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2004-09-20 09:38:00
Embassy Brussels
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						C O N F I D E N T I A L SECTION 01 OF 07 BRUSSELS 003989 



E.O. 12958: DECL: 09/20/2014



1. (U) Summary. The September 8 transatlantic consultations
on Africa (COAFR) addressed priorities in the Great Lakes
(strengthening MONUC, protecting refugees, supporting
internal and regional dialogues), Sudan (calibrating pressure
on the government, strengthening the AU role, meeting
humanitarian and security needs and responding to the Pronk
Plan); Zimbabwe (preparing for elections); and other issues
in the Horn and West Africa. In opening the discussions Van
de Geer noted that "Africa has boomed on the European/EU
agenda." He emphasized EU interest in intensifying already
good cooperation with the U.S. and said that the EU wants to
be able to present a positive agenda on Africa to the
European public. The EU, he stated, has a positive view of
U.S. policy in Africa. End Summary.




2. (U) EU participants included: Roeland van de Geer,
Director for Sub-Saharan Affairs (MFA), Norbert Braakhuis,
Deputy Director, Sub-Saharan Affairs (MFA), Hein Knegt,
Senior Policy Advisor for Sub-Saharan Affairs (MFA), Gerda
Vrielink, Senior Policy Advisor for Sub-Saharan Affairs
(MFA), and Guusje Korthals Altes, Senior Policy Advisor
(Dutch Embassy/Washington), for the Dutch Presidency;
Ambassador Aldo Ajello, EU Special Envoy for the Great Lakes;
Peter Clausen, Jesper Tvevad and Genoveva Hernandez, Africa
Desk Officers for the EU Council Secretariat; Anders
Henriksson, Director for the Horn, East and Southern Africa
(DG DEV), Sipke Brouwer, Director for Central and West
Africa (DG DEV), and Marc van Bellinghen , Deputy Head of
Unit for ACP Issues (DG RELEX) for the European Commission
(EC); and Alain de Muyser, Director for African Affairs (MFA)
and Nadia Ernzer, Senior Advisor for Africa and CIS Affairs
(MFA) for the incoming Luxembourg Presidency. USDEL
consisted of Ambassador Michael Ranneberger (Principal Deputy
Assistant Secretary, AF), John Nay (Director, AF/Regional and
Security Affairs), Patricia Lerner (Development Counselor,
USEU/USAID), and Marc Meznar (Political Officer, USEU/PRM).


Great Lakes


3. (C) In his initial overview of the Great Lakes region,
Ajello said that he is not encouraged by recent developments.
The peace processes in both DRC and Burundi remain fragile,
as does the democratization process in Rwanda. Regarding the
DRC, Ajello said that the existence of parallel structures in
both the government and military -- one official and the
other where real power rests -- is at the root of

instability. DRC's government of national unity is unable to
withstand the "negative forces" emanating from the
President's cabinet and the "maison militaire" which control
the country. Ajello singled out security sector reforms as
the number one priority to stabilize DRC. He said that the
international community has put forth an array of plans to
reorganize the army, but that they should work together to
move this needed objective forward. He expressed optimism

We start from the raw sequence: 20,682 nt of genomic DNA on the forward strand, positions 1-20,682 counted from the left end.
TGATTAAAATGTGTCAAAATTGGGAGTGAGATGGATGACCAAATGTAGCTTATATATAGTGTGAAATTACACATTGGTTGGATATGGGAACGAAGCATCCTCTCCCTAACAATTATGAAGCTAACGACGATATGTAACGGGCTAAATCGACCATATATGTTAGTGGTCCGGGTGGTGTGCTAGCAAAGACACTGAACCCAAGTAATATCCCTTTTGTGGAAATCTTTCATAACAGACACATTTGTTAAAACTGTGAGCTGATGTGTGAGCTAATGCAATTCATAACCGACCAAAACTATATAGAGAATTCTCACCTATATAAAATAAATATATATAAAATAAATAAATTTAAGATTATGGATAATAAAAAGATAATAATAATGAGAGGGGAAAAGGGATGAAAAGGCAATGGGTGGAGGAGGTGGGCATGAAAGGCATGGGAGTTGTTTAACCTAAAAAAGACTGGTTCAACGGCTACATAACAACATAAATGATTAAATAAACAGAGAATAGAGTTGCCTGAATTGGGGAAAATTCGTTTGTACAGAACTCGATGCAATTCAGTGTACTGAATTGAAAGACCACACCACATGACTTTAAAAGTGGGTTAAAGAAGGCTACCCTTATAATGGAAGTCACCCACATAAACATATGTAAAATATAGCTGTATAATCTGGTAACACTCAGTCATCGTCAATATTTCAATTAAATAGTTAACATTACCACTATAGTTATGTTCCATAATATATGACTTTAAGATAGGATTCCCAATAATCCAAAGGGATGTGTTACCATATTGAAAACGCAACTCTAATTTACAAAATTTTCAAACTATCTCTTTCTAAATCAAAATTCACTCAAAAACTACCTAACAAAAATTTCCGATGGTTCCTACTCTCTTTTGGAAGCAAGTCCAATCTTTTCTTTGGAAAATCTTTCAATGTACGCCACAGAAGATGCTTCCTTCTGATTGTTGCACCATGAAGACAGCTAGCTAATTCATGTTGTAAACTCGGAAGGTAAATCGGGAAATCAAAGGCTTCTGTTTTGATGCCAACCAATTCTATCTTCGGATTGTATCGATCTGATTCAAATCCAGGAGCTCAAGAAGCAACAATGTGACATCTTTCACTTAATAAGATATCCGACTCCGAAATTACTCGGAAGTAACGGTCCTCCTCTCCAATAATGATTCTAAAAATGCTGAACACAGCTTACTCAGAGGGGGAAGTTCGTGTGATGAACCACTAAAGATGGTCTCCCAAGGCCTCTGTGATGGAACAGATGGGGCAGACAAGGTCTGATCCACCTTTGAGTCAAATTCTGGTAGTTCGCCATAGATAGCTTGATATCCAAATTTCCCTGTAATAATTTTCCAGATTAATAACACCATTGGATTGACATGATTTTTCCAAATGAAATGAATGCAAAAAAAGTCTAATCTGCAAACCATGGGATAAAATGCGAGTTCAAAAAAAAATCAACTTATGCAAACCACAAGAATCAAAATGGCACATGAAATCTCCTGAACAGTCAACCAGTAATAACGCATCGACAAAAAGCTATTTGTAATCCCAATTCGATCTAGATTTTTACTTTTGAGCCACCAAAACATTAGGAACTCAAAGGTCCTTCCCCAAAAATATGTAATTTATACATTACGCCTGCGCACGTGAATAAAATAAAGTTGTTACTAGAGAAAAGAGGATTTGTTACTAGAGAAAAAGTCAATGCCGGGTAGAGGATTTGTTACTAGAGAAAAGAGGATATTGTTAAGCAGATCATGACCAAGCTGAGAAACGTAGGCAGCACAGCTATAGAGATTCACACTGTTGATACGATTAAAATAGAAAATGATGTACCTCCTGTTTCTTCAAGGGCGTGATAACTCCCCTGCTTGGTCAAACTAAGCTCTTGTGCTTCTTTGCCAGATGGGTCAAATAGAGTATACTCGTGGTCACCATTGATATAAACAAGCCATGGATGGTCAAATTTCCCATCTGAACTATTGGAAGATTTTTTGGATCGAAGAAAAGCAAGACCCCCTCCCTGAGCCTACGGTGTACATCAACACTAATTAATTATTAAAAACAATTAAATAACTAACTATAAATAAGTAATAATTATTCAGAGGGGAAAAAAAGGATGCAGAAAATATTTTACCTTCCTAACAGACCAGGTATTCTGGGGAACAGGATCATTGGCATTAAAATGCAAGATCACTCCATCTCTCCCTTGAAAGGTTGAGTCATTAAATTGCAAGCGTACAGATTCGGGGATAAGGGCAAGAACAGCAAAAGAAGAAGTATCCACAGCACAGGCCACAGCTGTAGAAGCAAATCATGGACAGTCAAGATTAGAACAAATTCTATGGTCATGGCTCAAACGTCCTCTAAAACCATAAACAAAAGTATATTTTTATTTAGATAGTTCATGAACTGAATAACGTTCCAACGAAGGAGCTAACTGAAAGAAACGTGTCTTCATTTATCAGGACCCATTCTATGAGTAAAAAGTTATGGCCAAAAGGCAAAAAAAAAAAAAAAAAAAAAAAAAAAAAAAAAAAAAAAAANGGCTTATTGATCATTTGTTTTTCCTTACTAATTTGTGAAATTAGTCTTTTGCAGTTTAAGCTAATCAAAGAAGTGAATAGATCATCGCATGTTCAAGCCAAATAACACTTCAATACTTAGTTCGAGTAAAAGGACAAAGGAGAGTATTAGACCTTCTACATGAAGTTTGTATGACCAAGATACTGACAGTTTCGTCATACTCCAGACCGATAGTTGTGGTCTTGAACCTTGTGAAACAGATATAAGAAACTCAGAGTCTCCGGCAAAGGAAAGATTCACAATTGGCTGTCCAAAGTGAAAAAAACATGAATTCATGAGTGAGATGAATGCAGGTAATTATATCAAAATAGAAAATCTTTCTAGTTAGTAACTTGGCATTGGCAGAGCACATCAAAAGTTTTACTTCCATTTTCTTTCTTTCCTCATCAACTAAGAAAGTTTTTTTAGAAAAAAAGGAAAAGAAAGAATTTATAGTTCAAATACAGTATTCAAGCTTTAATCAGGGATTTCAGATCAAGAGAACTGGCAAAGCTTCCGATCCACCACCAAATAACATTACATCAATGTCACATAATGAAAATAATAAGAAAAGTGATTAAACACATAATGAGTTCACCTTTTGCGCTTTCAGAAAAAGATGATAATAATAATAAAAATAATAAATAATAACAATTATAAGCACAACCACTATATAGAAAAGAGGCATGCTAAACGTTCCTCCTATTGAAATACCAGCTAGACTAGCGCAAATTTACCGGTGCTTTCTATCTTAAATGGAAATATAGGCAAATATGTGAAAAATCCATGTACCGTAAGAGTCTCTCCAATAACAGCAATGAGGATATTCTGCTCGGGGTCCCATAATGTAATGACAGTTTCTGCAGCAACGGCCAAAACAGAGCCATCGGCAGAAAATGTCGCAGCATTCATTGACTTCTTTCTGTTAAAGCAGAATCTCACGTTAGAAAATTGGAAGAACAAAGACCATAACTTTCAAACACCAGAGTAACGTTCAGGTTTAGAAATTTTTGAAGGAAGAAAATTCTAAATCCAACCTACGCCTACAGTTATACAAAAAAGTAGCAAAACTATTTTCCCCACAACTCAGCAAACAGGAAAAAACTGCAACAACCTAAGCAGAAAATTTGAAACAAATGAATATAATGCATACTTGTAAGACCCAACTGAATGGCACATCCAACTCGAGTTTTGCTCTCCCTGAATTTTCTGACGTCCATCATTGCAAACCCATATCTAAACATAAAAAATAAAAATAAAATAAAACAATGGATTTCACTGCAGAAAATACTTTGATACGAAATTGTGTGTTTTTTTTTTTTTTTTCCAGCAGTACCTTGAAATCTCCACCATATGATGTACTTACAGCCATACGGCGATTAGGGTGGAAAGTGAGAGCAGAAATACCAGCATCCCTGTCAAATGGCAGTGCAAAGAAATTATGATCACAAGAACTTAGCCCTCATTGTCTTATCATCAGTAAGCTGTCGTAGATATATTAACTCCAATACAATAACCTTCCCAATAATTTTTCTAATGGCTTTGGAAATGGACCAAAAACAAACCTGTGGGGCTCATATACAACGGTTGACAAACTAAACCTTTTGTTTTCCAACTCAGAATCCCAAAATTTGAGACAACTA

that South Africa and Angola have agreed to cooperate in this
area. Ajello was not optimistic about the World Bank's
program to disarm and demobilize soldiers; he also emphasized
the need to disarm non-Congolese forces in the country.

4. (C) Regarding MONUC, Ajello said he favored reworking its
mandate to remove some responsibilities (such as its
humanitarian mission). Ranneberger said that while the U.S.
favored reviewing MONUC's mission, it did not favor a large
expansion of personnel. The EU side called for increased
attention to the quality of troops being brought in. Van de
Geer commented that while endless numbers of Bangladeshis and
Uruguayans could swell the ranks, troops that cannot speak
the language, don,t know the terrain, and operate in a
"bubble" might only succeed in ruining the reputations of the
UN and MONUC. Ajello contrasted MONUC to the EU's (mainly
French-speaking) Operation Artemis where the perceived and
real readiness to respond to challenges and disturbances was
highly effective. Ajello conceded that although in certain
situations size could compensate for lack of quality, MONUC
should not become "an aggregation of banana republics." He
advocated targeting MONUC forces in Kinshasa, Ituri, and the
Kivus, as well as having a reserve force that can quickly
deploy to areas where a need arises, and training Congolese
forces to deploy with MONUC. When Lerner asked about the
possibility of another EU peacekeeping operation in the Great
Lakes, van de Geer denied there were plans and said it would
not be needed if MONUC could be fixed. Ranneberger said that
the U.S. would not support a massive expansion of MONUC. Van
de Geer said that the EU was preparing a paper with options
for MONUC and would share this. Van de Geer and Ajello said
that one option being considered is to "bring up to speed"
two Congolese brigades to help with disarmament. The South
Africans have indicated that they might be willing to help
with this. Van de Geer and Ajello raised the possibility of
a collaborative U.S./EU/African effort.

5. (C) Regarding Burundi, Ajello said that both sides were
not only pushing for ethnic balance, but also concerned with
the political persuasions of those representing their ethnic
communities. Van de Geer referred to the work of the Dutch
government in mediating between the FNL and the government.
He said that the FNL remains a problem because of the lack of
political progress among the parties in the government of
national unity. Braakhuis noted that while the international
community deplored the massacre of refugees by rebels, no one
said a word when a week later the Government was complicit in
the killing of 200 people. He sketched out a "worst case
scenario" in Burundi as follows: general spread of chaos and
insecurity followed by a 1993-type incident with a military
takeover of power -- one where they would go "all the way"
because power sharing had not worked -- and consequent
destabilization of the neighboring countries.

6. (C) Ajello characterized the Gatumba massacre of refugees
from the DRC as "one of the most horrible things I've seen."
He lamented the fact that, by chance, UNHCR had housed the
Tutsis in green tents and the others in white ones (the
Tutsis had arrived later, after the white tents were all in